Given the lack of standard postpartum care and the high rates of postpartum depression and mood disorders, a family-oriented and public health approach is proposed here, at the intersection of both indigenous and functional medicine. Both early research and generational wisdom suggest that integrative postpartum care focusing on regular warm broths and baths, anti-inflammatory foods, and nourishing the hormonal, digestive and circulatory systems can relieve new parents’ swelling, joint pain, constipation, hot flashes, energy and mood, especially for those with health conditions, after a difficult pregnancy, or a long or traumatic birth.

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Durations: 60 mins
Swati Scott, RD, IBCLC
Nutrition, What Is It Good For? Translating Guidelines to Everyday Practice for Perinatal Years
Canada Swati Scott, RD, IBCLC

Swati Scott is a well accomplished community dietitian and lactation consultant working in Victoria, BC, Canada. Her experience spans across public health, acute care, primary care, education and most recently in community health. She has focused extensively on maternal- infant health and nutrition in the early years. She fervently helps families make mealtime the bridge between nutrition and a time for connection. She believes that prenatal nutrition, breastfeeding, healthy family meals set the stage for robust health. She continues to play an active role in local, provincial and global committees that serve maternity, infancy and the early years. She keeps herself updated with new research and continues to solidify her knowledge and skills through participation in baby friendly networks and conferences on childhood nutrition and perinatal health.

Objective 1: Demonstrate how to access nutritious food choices for optimal prenatal nutrition;

Objective 2: Explain that breastfeeding support is valuable because breastmilk is the optimal nutrition for the first 6 month of life;

Objective 3: List ways to establish good dietary habits for moms, their babies, and their families;

Canada Swati Scott, RD, IBCLC
Abstract:

We will explore how the current nutrition guidelines coincide with the mothers awareness of prenatal nutrition based on their economic status, family circumstances, access to healthy foods and medical conditions that may impact their diet during that time. Participants will also be able to support their clients by enhancing their knowledge on optimal nutrition during lactation and postpartum recovery. The presentation also aims to shed light over the need for rest and shifting baselines of what is expected with a newborn in the life of a family. We will also learn about how families under our care can transition their babies to solid meals and emphasize how access to healthy foods and regular physical activity can create a healthy body image from the start.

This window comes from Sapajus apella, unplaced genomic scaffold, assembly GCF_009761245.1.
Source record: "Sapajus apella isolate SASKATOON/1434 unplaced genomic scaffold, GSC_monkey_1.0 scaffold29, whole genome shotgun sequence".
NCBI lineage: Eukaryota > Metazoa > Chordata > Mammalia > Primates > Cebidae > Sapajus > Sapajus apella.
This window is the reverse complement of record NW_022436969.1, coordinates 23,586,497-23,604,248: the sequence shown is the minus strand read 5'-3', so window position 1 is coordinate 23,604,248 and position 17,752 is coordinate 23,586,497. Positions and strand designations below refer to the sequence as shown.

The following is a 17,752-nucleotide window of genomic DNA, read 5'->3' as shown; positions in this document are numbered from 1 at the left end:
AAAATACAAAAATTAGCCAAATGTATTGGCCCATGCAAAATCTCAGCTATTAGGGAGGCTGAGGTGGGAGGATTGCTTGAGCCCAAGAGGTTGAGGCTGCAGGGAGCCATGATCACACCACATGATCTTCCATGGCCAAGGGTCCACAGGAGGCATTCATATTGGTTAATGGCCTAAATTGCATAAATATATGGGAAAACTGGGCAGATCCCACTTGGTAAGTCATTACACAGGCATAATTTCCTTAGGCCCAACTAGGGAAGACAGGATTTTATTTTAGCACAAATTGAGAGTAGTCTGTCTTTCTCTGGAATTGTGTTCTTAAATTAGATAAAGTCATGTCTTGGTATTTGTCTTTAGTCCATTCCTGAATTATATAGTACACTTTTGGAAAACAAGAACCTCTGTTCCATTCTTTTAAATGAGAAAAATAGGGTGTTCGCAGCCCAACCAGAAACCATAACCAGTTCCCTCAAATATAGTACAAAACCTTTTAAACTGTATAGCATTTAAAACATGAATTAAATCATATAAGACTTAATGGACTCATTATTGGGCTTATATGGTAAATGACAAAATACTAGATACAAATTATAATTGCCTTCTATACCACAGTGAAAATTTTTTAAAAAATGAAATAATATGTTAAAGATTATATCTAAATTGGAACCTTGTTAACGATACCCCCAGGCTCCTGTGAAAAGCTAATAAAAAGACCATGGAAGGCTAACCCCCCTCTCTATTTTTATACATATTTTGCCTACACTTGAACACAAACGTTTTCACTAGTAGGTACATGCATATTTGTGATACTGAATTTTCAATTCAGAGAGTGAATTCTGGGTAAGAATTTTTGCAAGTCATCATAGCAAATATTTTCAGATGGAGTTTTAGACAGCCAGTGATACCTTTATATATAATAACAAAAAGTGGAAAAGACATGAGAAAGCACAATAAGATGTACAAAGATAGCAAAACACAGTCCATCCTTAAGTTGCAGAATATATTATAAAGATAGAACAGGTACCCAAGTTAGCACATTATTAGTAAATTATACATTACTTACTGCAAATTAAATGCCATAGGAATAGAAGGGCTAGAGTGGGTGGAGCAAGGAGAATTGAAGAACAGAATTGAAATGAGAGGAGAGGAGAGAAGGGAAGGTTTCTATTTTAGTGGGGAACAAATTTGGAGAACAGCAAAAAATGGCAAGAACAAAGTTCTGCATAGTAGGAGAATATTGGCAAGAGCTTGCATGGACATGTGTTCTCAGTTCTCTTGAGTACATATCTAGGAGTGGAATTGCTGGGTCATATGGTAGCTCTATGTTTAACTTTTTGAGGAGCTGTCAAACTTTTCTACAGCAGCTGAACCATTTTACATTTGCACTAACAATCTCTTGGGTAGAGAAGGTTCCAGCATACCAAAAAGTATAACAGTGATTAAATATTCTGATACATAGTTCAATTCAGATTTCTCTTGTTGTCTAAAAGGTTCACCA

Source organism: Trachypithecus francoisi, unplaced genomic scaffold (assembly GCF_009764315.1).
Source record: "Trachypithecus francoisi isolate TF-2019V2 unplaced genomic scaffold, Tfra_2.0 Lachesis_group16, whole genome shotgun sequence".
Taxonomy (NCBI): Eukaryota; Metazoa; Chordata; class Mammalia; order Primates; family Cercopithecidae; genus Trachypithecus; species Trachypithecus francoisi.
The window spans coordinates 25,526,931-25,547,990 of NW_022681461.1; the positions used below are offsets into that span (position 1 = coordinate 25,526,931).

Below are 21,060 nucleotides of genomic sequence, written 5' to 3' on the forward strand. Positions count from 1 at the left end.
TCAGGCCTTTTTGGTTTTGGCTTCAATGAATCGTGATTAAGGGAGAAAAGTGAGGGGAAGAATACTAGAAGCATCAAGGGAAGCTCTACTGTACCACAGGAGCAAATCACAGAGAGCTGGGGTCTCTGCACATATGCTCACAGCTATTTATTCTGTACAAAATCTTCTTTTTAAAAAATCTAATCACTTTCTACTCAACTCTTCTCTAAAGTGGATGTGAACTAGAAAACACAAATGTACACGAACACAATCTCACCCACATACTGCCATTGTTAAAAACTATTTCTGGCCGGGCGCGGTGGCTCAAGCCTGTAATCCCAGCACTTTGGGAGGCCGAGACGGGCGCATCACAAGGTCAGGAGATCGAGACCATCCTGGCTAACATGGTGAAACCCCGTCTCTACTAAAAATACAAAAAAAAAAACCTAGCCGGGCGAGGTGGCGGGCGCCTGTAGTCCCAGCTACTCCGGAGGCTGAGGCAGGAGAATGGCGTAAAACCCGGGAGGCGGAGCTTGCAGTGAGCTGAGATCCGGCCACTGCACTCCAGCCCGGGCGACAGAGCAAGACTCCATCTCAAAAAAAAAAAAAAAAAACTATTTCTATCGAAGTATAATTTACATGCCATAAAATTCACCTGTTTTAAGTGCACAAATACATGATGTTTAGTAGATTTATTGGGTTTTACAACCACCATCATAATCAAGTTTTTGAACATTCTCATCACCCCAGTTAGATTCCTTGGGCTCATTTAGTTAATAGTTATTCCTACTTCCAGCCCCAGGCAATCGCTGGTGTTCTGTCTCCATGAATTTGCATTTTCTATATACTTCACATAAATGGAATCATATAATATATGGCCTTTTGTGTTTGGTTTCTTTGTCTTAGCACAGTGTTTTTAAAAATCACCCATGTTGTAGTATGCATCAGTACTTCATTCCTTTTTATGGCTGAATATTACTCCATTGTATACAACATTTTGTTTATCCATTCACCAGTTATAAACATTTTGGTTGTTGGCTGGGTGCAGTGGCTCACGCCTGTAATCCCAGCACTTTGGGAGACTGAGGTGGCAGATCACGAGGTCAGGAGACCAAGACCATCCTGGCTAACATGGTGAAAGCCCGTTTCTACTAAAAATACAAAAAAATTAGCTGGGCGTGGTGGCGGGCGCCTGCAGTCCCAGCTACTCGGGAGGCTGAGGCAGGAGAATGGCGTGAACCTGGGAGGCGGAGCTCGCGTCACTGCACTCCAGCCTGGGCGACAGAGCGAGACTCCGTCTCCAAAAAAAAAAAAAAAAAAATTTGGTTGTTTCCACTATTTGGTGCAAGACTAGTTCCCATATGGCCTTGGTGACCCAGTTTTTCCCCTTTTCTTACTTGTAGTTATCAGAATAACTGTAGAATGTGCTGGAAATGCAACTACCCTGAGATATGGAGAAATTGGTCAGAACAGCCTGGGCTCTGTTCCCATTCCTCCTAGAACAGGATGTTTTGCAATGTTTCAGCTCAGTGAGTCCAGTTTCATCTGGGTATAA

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Durations: 60 mins
Primers for Nutritional Counseling in Pregnancy: Lessons from Gestational Diabetes

Dr. Teri Hernandez is the Associate Dean for Research and Scholarship in the College of Nursing and an Associate Professor of Medicine and Nursing at the University of Colorado. Over 19 years at CU, she has developed a program of research exemplified by the execution of carefully controlled clinical studies focused on nutrition, metabolic health, and early life exposures. The goal of these studies is to illuminate ways to improve the lives of women, infants and their families using a multidisciplinary team science approach. Teri is a cardiac nurse by training. She has a dedicated commitment to understanding insulin resistance as both an adaptation and as pathology. Her research focuses on diabetes/obesity, pregnancy, and fetal growth, with an emphasis on how nutrition and metabolism influence these conditions. She and her research team (Infant GOLD, Investigations in the Gestational Origins of Lifelong Development) have a research program focused on in-utero programming influences and through this platform, she is committed to training high-caliber clinical investigators. Dr. Hernandez is an educator in the graduate school at CU, serves as Director for the Colorado Clinical and Translational Research Institute Early Life Exposures Research program, and is a Pediatric Nurse Scientist at Children’s Hospital Colorado.